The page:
Tuesday, January 7, 2020

The Secret to Being Alive

"Live as if you were living a second time, and as though you had acted wrongly the first time."  

- Viktor Frankl, Man's Search for Meaning.

            Almost five years ago, when I was kicked out of my home I was invited into another one for a year. An old man named Ray who was 40 years sober and whose wife had passed six years earlier let me into his home. He gave me his daughter’s old room. 

            He had an old dog named Colby that had smelly ears. When I once made a comment about the dog’s smelly ears, Ray cleaned them the very next day, though I know the smelly ears had never bothered him. Ray played ping pong on bad knees, was an expert diver, and loved sassing anyone around. He’s 84 now and he’s dying.

            Since I met him, he’s had a heart attack or stroke, or both. He’s had kidney failure more than once. He’s been to the hospital several times for a multitude of health problems. He hates hospitals and tells off the doctors and nurses whenever he goes. He’s very ornery sometimes.

            Yet, every time he’s gone to the hospital, my mom who has taken care of him these past few years, always asks him, “Ray, are you going to die?” He’ll look at her point blank and say, “No.” And each time he hasn’t. He comes home and within a few days is back to his normal routine, which is mostly sitting on his La-Z-Boy all day watching CSI and various other crime shows. Those are his favorite. He thinks everything else is trash.

            These past two months he’s been in and out of the hospital a few different times and has stayed longer than normal. This is the first time he’s ever asked to die. This is the first time when my mom asked him if he’s going to die that he looks at her and doesn’t say a word. We just found out he probably has less than two weeks left.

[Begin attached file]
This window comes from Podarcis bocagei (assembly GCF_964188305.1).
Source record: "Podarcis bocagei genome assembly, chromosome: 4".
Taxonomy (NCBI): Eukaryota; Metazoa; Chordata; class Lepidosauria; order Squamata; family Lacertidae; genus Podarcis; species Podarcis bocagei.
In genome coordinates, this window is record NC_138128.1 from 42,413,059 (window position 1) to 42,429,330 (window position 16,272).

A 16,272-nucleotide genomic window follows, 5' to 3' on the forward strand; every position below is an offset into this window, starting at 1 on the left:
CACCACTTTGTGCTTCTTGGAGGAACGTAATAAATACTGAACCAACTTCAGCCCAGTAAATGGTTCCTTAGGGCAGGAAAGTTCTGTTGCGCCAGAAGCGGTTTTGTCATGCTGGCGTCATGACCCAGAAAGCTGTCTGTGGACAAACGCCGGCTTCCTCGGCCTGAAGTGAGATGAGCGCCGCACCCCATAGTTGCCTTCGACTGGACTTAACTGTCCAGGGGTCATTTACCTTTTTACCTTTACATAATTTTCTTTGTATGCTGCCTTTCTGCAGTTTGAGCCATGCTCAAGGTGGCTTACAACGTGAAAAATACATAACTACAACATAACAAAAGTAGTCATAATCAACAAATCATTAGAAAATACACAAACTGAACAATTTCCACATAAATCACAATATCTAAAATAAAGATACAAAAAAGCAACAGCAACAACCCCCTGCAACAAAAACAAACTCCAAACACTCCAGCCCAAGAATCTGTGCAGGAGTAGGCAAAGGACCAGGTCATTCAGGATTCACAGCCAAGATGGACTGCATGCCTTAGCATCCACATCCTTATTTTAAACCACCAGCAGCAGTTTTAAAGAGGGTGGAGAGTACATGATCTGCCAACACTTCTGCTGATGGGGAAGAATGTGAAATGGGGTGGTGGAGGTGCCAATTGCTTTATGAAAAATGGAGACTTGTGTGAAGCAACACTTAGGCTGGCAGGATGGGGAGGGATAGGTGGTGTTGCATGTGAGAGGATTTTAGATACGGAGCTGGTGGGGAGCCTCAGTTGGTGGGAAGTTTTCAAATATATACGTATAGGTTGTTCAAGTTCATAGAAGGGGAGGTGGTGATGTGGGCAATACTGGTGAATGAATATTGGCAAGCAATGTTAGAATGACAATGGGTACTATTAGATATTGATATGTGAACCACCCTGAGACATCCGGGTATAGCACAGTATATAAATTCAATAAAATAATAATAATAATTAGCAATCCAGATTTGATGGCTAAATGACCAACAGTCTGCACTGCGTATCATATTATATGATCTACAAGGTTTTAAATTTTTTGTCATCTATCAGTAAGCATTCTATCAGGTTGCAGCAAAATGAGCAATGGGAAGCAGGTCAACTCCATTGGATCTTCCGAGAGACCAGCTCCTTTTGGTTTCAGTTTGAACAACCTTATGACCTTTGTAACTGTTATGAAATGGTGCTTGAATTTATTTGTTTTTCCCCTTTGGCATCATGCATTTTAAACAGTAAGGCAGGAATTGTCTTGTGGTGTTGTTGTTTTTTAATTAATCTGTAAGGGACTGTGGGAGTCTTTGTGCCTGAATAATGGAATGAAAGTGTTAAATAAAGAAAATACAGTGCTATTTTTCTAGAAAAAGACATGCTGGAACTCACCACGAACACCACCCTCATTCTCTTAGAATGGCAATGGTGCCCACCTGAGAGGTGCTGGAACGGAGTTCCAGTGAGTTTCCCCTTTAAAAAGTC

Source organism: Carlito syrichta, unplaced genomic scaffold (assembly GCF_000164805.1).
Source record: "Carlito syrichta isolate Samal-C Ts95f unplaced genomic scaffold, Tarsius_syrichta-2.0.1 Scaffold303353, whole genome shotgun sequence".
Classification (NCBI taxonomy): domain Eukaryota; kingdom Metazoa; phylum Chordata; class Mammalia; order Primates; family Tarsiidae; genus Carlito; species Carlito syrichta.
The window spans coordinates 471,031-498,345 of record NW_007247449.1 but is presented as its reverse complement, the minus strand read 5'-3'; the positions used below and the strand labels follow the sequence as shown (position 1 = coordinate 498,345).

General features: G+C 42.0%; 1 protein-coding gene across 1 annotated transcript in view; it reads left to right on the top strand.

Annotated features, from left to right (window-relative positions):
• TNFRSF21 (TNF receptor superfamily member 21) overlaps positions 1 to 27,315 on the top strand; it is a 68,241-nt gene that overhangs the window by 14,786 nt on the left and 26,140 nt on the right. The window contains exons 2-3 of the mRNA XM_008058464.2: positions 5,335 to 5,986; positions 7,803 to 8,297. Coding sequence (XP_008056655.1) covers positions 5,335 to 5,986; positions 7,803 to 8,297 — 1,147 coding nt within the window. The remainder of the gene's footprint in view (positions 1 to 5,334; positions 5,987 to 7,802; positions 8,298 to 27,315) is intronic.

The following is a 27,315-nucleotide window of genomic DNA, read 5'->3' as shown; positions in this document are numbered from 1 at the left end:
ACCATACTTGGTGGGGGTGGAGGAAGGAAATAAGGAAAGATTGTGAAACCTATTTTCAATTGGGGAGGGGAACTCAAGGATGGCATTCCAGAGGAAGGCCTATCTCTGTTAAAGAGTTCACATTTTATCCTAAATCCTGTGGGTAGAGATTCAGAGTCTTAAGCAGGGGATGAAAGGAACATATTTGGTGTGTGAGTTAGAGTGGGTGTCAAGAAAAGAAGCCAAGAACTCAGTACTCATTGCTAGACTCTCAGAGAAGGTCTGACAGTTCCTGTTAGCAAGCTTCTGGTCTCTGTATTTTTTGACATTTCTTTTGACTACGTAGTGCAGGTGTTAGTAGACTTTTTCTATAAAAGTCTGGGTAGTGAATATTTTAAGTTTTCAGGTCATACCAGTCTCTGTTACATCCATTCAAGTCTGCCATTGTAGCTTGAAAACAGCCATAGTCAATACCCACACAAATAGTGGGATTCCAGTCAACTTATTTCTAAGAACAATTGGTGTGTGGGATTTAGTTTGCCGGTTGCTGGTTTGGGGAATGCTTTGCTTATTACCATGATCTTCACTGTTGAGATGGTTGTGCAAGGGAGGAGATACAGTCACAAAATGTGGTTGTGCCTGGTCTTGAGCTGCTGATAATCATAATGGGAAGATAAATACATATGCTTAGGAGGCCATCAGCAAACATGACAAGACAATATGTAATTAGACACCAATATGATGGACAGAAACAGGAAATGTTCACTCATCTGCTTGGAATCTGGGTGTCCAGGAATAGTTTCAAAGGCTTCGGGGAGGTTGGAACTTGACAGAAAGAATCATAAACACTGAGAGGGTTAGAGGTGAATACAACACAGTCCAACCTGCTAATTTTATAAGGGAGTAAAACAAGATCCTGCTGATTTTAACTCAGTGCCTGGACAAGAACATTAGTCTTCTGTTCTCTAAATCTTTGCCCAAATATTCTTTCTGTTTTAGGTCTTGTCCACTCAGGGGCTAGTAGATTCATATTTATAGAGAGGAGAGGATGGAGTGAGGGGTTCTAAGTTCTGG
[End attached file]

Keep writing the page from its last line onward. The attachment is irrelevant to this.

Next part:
I didn’t know Ray is in his youth. I do know that one of the funniest jokes he’s ever said was about being a fireball when he was 70 (referring to sex). I know that his family isn’t the most fond of him and I’m sure they have their reasons, but it’s none of mine or my mom’s business. I only lived with him for a year, but I will be eternally thankful for him and his home and the help he’s given to me and my family.

            I’ve watched Ray’s decline for the past few years. I watched as that first summer he’d dive into the pool and do two laps. Then the next year it was one lap. Then eventually he could get halfway. Until finally, he couldn’t dive or even swim anymore. Ping pong hasn’t happened in years, due to his bad knees. He loves to have people sit next to him, but he can’t tolerate anyone for too long. Mostly I think he likes knowing someone is there, but not having to talk to them. I know he was incredibly lonely before I moved in.